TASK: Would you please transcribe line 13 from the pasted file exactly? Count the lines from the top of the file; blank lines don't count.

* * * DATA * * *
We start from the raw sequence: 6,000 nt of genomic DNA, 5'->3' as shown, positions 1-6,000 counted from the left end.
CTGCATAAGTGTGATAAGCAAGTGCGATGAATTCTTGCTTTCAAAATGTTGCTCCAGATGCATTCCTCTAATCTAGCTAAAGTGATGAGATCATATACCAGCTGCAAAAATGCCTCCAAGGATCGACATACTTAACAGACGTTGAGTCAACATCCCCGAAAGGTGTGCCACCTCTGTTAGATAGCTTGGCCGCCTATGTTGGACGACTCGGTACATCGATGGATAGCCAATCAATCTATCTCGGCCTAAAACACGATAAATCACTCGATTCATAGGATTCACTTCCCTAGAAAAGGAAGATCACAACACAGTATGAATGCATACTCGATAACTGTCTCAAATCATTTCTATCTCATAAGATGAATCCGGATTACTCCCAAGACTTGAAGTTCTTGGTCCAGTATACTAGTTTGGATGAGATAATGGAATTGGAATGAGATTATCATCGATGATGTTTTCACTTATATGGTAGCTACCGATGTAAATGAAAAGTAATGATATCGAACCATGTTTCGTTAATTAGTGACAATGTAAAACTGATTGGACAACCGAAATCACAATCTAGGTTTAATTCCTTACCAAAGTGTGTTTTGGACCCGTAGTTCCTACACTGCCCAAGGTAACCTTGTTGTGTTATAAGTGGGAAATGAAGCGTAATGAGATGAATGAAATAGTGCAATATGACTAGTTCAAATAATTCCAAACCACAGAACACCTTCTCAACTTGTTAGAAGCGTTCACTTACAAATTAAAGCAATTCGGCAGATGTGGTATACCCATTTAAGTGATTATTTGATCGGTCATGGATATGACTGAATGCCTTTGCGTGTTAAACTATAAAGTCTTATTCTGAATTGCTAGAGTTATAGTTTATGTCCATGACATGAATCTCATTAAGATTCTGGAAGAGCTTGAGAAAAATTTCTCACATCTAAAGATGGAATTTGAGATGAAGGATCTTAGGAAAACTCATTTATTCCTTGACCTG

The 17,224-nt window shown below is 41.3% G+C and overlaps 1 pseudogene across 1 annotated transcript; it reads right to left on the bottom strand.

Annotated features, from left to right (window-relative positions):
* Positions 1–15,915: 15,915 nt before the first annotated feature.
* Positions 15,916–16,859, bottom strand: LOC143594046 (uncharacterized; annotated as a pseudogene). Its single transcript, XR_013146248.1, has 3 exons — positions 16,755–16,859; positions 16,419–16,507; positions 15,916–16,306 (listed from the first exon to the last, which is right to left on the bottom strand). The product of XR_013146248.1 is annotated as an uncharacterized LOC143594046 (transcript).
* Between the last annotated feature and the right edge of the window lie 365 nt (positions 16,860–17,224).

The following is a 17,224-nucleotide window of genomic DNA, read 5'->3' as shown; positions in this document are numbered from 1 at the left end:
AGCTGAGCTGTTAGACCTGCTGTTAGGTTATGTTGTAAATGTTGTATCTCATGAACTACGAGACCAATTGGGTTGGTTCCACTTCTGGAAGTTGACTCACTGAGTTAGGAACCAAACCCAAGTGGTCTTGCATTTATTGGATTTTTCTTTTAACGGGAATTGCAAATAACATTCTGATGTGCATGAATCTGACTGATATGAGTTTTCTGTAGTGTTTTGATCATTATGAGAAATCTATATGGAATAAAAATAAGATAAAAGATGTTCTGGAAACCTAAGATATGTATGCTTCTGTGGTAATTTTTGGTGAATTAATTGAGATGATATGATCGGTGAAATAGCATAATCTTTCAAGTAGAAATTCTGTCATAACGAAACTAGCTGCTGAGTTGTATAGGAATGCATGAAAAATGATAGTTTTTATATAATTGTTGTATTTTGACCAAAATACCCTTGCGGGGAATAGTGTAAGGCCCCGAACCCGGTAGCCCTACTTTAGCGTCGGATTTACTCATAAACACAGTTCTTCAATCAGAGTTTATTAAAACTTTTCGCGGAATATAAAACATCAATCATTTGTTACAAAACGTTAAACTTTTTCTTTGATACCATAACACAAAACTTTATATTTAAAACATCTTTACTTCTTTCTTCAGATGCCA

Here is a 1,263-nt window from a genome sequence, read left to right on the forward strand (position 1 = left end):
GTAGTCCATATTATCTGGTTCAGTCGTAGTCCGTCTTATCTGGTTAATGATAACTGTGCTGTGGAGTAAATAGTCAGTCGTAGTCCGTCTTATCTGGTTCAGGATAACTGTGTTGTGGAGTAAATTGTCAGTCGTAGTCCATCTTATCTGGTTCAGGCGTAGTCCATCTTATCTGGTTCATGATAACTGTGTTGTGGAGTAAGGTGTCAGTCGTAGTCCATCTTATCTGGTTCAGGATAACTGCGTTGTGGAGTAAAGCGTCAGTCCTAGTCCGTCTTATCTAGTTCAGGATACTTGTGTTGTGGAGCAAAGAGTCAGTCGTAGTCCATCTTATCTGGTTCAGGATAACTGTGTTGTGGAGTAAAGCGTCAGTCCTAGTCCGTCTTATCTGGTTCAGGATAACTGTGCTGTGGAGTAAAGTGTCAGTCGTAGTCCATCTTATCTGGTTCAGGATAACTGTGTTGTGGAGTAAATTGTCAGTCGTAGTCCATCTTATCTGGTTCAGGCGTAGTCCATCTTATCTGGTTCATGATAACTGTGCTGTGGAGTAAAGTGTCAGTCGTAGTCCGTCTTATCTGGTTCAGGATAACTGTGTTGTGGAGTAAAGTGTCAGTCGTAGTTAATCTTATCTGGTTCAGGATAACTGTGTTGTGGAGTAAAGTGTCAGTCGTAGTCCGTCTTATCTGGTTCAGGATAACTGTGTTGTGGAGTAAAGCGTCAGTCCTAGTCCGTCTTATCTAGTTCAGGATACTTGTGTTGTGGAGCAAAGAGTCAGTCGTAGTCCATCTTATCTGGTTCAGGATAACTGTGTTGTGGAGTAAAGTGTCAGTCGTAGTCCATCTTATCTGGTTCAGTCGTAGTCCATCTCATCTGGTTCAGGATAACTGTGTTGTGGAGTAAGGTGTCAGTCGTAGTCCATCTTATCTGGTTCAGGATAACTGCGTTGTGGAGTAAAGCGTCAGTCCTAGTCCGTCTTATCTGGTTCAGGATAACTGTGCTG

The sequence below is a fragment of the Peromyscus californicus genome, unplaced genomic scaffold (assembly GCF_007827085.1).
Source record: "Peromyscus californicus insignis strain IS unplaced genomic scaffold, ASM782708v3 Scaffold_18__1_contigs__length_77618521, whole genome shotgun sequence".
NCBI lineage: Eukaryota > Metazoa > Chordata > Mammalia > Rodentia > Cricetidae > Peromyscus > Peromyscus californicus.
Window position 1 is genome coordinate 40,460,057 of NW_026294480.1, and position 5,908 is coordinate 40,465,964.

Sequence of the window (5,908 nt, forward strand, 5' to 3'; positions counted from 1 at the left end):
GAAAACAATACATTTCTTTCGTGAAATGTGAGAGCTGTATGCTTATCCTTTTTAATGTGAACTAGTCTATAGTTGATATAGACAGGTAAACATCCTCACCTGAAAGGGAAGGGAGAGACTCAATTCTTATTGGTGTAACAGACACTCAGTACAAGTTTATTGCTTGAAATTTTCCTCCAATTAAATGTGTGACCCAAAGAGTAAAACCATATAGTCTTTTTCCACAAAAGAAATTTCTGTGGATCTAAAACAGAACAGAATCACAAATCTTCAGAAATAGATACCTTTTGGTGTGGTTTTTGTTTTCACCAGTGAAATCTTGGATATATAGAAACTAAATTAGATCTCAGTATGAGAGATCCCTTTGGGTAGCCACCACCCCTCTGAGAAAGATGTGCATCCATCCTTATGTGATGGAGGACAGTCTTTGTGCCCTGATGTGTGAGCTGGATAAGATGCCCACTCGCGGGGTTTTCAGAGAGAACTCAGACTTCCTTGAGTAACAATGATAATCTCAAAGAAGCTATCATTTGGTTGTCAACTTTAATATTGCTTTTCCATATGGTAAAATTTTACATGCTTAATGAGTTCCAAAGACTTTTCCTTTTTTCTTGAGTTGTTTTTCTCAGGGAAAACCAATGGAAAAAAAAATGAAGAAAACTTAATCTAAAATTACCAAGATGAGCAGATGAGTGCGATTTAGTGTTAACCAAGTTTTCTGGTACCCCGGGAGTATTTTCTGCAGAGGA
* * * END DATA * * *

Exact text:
Source record: "Peromyscus californicus insignis strain IS unplaced genomic scaffold, ASM782708v3 Scaffold_18__1_contigs__length_77618521, whole genome shotgun sequence".